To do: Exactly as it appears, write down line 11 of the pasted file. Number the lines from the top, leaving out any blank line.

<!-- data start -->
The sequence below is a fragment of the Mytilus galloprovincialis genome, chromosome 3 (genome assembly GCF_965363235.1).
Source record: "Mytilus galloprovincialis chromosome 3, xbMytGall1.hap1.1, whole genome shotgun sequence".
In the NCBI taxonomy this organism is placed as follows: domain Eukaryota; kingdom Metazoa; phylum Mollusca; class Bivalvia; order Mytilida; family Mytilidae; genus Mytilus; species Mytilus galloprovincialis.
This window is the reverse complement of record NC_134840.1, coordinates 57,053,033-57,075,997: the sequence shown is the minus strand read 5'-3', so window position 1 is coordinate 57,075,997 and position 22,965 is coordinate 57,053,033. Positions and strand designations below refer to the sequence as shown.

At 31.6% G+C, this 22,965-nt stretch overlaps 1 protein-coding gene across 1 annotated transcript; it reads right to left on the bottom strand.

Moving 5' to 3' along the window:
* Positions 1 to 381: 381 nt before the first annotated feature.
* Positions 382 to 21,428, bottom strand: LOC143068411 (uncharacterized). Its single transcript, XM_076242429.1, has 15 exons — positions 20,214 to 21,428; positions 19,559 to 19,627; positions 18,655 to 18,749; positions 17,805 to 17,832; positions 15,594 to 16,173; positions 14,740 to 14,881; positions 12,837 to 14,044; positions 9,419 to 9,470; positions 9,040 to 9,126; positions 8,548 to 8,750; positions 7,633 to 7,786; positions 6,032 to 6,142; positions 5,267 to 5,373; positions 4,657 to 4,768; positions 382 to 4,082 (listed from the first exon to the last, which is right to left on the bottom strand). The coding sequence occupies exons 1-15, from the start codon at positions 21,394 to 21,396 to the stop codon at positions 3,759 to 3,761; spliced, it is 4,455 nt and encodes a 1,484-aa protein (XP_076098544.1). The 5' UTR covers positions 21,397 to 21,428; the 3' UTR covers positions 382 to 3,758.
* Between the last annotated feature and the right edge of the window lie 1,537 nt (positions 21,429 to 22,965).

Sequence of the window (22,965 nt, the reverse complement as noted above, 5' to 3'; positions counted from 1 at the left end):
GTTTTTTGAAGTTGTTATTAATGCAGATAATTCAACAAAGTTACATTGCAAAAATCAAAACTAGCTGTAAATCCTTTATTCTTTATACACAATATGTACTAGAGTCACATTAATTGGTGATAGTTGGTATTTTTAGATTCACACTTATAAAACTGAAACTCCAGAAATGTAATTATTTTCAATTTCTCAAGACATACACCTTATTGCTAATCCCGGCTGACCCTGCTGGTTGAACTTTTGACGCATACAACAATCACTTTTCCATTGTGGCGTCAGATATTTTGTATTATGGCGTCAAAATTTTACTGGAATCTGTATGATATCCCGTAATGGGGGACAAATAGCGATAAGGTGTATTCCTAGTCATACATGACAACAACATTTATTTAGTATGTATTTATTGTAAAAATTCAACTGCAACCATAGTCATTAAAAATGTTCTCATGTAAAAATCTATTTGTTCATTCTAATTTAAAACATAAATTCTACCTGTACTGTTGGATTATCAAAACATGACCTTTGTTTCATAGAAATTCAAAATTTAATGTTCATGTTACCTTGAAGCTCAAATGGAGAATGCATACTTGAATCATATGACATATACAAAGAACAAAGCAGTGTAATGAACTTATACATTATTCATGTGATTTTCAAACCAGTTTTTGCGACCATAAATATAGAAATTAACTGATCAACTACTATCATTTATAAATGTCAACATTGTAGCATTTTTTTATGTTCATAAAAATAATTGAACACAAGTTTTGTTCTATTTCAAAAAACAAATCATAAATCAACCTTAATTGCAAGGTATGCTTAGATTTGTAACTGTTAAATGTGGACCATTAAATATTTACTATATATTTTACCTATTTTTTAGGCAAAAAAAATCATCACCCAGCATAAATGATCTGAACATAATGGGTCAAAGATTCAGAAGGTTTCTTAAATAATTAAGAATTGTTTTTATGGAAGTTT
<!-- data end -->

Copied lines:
GTTTTTTGAAGTTGTTATTAATGCAGATAATTCAACAAAGTTACATTGCAAAAATCAAAACTAGCTGTAAATCCTTTATTCTTTATACACAATATGTACTAGAGTCACATTAATTGGTGATAGTTGGTATTTTTAGATTCACACTTATAAAACTGAAACTCCAGAAATGTAATTATTTTCAATTTCTCAAGACATACACCTTATTGCTAATCCCGGCTGACCCTGCTGGTTGAACTTTTGACGCATACAACAATCACTTTTCCATTGTGGCGTCAGATATTTTGTATTATGGCGTCAAAATTTTACTGGAATCTGTATGATATCCCGTAATGGGGGACAAATAGCGATAAGGTGTATTCCTAGTCATACATGACAACAACATTTATTTAGTATGTATTTATTGTAAAAATTCAACTGCAACCATAGTCATTAAAAATGTTCTCATGTAAAAATCTATTTGTTCATTCTAATTTAAAACATAAATTCTACCTGTACTGTTGGATTATCAAAACATGACCTTTGTTTCATAGAAATTCAAAATTTAATGTTCATGTTACCTTGAAGCTCAAATGGAGAATGCATACTTGAATCATATGACATATACAAAGAACAAAGCAGTGTAATGAACTTATACATTATTCATGTGATTTTCAAACCAGTTTTTGCGACCATAAATATAGAAATTAACTGATCAACTACTATCATTTATAAATGTCAACATTGTAGCATTTTTTTATGTTCATAAAAATAATTGAACACAAGTTTTGTTCTATTTCAAAAAACAAATCATAAATCAACCTTAATTGCAAGGTATGCTTAGATTTGTAACTGTTAAATGTGGACCATTAAATATTTACTATATATTTTACCTATTTTTTAGGCAAAAAAAATCATCACCCAGCATAAATGATCTGAACATAATGGGTCAAAGATTCAGAAGGTTTCTTAAATAATTAAGAATTGTTTTTATGGAAGTTT